Russia Solohaul Tea Estate 'Keemun' Black Tea

Tea type
Black Tea
Black Tea Leaves
Cream, Dark Chocolate, Dates, Fig, Honey, Malt, Raisins, Smoke, Toast
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Loose Leaf
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Edit tea info Last updated by eastkyteaguy
Average preparation
5 min, 0 sec 3 g 8 oz / 236 ml

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From What-Cha

All Russian teas (except Adyghe tea) are grown within Krasnodar, located in south Russia on the black sea, to the east of Crimea. No chemicals are used in the production of Russian teas, which is possible due to the lack of insects which target tea plants. Also, tea leaves are left to mature longer on the plant than is traditionally done in tea production, which further contributes to the unique taste of Russian tea.

Solohaul tea estate – High mountain tea plantation producing exclusively hand-picked teas of all tea types.

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1 Tasting Note

1031 tasting notes

This was the other Russian black tea I ended up with a couple months ago. I received a free 10 gram sample of it with an order from What-Cha. I’m assuming Alistair chose to include this tea because my order was comprised exclusively of black teas from Georgia, Russia, and Azerbaijan. The tea was described as being a Russian approximation of a traditional Chinese Keemun.

I prepared this tea using a one step Western infusion process. I steeped 3 grams of loose tea leaves in just shy of 8 ounces of 203 F water for 5 minutes. At one point, I attempted a second infusion of 7 minutes, but was not thrilled with the results. I think it may have been necessary to start with either a 3-4 minute infusion in order to get a more flavorful second infusion out of this tea.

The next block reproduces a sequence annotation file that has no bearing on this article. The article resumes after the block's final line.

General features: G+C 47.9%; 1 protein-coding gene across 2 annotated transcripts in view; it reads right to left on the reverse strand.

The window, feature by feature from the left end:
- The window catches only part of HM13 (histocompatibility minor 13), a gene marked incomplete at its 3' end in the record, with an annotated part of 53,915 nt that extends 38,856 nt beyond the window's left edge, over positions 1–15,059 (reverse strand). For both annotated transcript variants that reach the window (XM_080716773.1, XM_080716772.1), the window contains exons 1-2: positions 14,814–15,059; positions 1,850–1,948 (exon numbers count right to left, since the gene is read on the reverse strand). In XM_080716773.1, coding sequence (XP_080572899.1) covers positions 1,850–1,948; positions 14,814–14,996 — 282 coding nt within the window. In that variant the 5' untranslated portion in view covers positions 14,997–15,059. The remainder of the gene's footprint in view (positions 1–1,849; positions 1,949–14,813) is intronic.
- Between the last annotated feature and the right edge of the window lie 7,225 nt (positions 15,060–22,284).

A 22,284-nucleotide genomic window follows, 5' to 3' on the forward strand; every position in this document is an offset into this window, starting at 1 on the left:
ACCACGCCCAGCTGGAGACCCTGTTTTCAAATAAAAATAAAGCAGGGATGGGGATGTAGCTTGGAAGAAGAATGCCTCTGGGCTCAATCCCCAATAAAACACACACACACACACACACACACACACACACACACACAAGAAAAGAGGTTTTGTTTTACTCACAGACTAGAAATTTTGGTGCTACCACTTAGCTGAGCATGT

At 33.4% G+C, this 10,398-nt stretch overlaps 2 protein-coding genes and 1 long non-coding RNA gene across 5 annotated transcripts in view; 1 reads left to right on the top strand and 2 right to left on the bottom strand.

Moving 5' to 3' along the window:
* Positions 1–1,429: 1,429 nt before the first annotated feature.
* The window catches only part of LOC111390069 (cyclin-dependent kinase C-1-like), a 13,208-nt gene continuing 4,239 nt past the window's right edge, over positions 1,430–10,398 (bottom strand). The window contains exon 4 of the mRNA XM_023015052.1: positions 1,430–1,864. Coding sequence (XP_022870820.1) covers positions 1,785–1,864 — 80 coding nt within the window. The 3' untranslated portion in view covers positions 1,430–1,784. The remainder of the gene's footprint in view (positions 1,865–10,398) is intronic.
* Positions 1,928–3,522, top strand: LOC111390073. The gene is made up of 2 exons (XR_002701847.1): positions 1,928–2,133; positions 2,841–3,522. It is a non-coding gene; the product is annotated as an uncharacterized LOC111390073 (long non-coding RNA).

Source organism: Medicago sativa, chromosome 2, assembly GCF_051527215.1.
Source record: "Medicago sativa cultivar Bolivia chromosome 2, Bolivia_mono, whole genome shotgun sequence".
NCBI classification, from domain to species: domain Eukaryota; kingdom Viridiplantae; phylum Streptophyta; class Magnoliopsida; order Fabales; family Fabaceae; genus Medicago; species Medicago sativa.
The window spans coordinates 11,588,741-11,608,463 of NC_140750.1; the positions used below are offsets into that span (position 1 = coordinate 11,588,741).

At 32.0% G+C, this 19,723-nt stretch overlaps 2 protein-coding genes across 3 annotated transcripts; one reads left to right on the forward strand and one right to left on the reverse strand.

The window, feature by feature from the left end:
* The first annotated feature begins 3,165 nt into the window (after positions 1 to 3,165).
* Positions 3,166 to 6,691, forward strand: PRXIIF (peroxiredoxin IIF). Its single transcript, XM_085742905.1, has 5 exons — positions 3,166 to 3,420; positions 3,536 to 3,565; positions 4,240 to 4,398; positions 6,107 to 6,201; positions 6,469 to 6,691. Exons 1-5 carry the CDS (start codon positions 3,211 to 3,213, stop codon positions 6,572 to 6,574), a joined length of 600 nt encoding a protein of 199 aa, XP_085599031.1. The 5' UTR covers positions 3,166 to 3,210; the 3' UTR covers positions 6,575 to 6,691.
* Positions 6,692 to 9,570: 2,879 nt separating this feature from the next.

Prior to infusion, I noted that the dry tea leaves produced a mild smoky, malty aroma. After infusion, I noted gentle aromas of smoke, toast, malt, dark chocolate, and raisin emanating from the cup. In the mouth, dominant notes of smoke, toast, dark chocolate, malt, and cream were underscored by notes of honey, raisin, date, and fig. I was expecting more of a plum note from this tea (I tend to get plum aroma and/or flavor out of most Keemuns), but I did not pick it up in this tea.

This was not bad at all. I think it is probably best to approach this tea as a unique approximation of a Keemun rather than comparing it directly to traditional, authentic Chinese Keemuns. For the most part, this tea does a good job of approximating the smoky, fruity, chocolaty, and malty character of Keemun, though I felt that it failed to fully capture the depth of a truly exceptional Keemun. I think a lot of that is probably owing to differences in terroir. In the end, I would probably not choose this tea over an authentic Keemun, but I would still recommend it to anyone looking for a solid Russian black tea.

Flavors: Cream, Dark Chocolate, Dates, Fig, Honey, Malt, Raisins, Smoke, Toast

5 min, 0 sec 3 g 8 OZ / 236 ML
Daylon R Thomas

I was pretty impressed with the Russian selection I got the last time I ordered them from What-Cha. I can’t remember exactly which ones, but they had the same kinda cocoa notes I associate with the Chinese blacks. I was surprised with how thick they were in texture too. I do confess that I prefer the teas like the Golden Buds Alistair offers, though.

Daylon R Thomas

Keemum’s are also hit or miss for me, so I tend not to buy them as often even though they are Chinese.


Daylon, I have only had the two Russian black teas that I have reviewed, but I have to admit that I definitely prefer What-Cha’s Chinese, Azerbaijani, and Georgian blacks over them. With regard to Keemuns, I tend to like them, but do not make a point of drinking them all that often. When it comes to Chinese blacks, I tend to gravitate more toward Laoshan, Wuyi, and Yunnan black teas, so I drink those far more frequently.

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